Medicină tradițională chineză

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(de tradus)

Chairman Mao Invented Traditional Chinese Medicine . . . there was no such thing as “Chinese medicine.” For thousands of years, healing practices in China had been highly idiosyncratic. Attempts at institutionalizing medical education were largely unsuccessful, and most practitioners drew at will on a mixture of demonology, astrology, yin-yang five phases theory, classic texts, folk wisdom, and personal experience.

Mao knew such medicine would be unappealing to empirically minded Westerners. He knew this because it was also unappealing to empirically minded Chinese people. . . . His solution was a two-pronged approach. First, inconsistent texts and idiosyncratic practices had to be standardized. Textbooks were written that portrayed Chinese medicine as a theoretical and practical whole, and they were taught in newly founded academies of so-called “traditional Chinese medicine,” a term that first appeared in English, not Chinese. Needless to say, the academies were anything but traditional, striving valiantly to “scientify” the teachings of classics that often contradicted one another and themselves. Terms such as “holism” (zhengtiguan) and “preventative care” (yufangxing) were used to provide the new system with appealing foundational principles, principles that are now standard fare in arguments about the benefits of alternative medicine. . . . The CCP’s propaganda served its purpose, effectively preying on the human desire for magical solutions to intractable problems. . . . Mao’s vision still reigns supreme, and the present state of misinformation about Chinese medicine is staggering, even in what appear to be trustworthy sources. Cancer.gov, for instance, states that “the oldest medical book known, written in China 4,000 years ago, describes the use of acupuncture to treat medical problems.” In fact, the oldest excavated Chinese medical text is no more than 2,300 years old and makes no mention of acupuncture at all—though it does include numerous exorcistic cures, a common element in ancient Chinese medicine that the popularizers of traditional Chinese medicine did well to forget. . . . The reason so many people take Chinese medicine seriously, at least in part, is that it was reinvented by one of the most powerful propaganda machines of all time and then consciously marketed to a West disillusioned by its own spiritual traditions. . . . Sick of Christianity and guilty about past imperialist sins, the West was ready to be healed by Mao’s sanitized version of Chinese medicine.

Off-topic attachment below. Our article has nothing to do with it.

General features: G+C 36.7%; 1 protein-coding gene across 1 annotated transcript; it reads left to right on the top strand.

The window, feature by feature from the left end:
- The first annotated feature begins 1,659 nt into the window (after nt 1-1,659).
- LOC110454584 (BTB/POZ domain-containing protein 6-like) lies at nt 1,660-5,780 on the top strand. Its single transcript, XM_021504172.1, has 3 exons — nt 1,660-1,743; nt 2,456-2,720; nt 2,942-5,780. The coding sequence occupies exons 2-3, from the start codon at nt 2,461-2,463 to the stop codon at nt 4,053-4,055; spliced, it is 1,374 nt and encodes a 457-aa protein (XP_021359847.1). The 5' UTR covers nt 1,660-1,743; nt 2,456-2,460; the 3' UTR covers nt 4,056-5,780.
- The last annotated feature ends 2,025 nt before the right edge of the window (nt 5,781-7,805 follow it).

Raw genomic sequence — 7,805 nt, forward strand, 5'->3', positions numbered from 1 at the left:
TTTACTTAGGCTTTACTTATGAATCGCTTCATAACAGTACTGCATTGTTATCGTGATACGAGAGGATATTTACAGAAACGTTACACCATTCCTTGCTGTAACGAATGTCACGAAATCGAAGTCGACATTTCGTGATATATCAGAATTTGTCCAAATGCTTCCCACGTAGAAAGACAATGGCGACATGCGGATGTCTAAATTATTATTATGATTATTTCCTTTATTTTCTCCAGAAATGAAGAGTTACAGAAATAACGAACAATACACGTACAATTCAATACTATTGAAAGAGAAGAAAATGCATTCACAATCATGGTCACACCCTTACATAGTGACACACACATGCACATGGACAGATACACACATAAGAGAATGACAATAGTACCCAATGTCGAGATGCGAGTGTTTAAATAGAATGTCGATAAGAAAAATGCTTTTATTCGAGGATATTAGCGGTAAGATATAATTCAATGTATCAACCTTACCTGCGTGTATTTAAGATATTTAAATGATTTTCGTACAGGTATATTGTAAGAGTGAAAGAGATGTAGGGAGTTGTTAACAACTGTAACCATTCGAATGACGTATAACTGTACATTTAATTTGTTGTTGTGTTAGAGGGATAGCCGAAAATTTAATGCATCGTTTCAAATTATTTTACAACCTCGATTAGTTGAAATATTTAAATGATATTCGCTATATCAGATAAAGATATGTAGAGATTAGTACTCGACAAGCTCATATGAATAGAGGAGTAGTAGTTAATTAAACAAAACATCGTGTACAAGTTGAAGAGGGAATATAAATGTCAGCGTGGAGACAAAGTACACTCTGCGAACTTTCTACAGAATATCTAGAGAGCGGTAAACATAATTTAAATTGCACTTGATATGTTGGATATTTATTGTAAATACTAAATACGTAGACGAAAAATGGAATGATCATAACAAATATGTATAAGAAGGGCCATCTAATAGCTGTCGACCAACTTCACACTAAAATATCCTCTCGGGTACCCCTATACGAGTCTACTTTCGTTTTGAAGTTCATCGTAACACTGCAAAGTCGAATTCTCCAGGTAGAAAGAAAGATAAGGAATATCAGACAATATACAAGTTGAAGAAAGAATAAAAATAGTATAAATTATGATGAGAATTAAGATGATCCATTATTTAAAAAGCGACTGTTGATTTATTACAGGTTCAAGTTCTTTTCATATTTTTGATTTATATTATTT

Ultimately, however, the existence of qi, acupuncture meridians, and the Triple Energizer is no more inherently plausible than that of demons, the four humors, or the healing power of God.

Resurse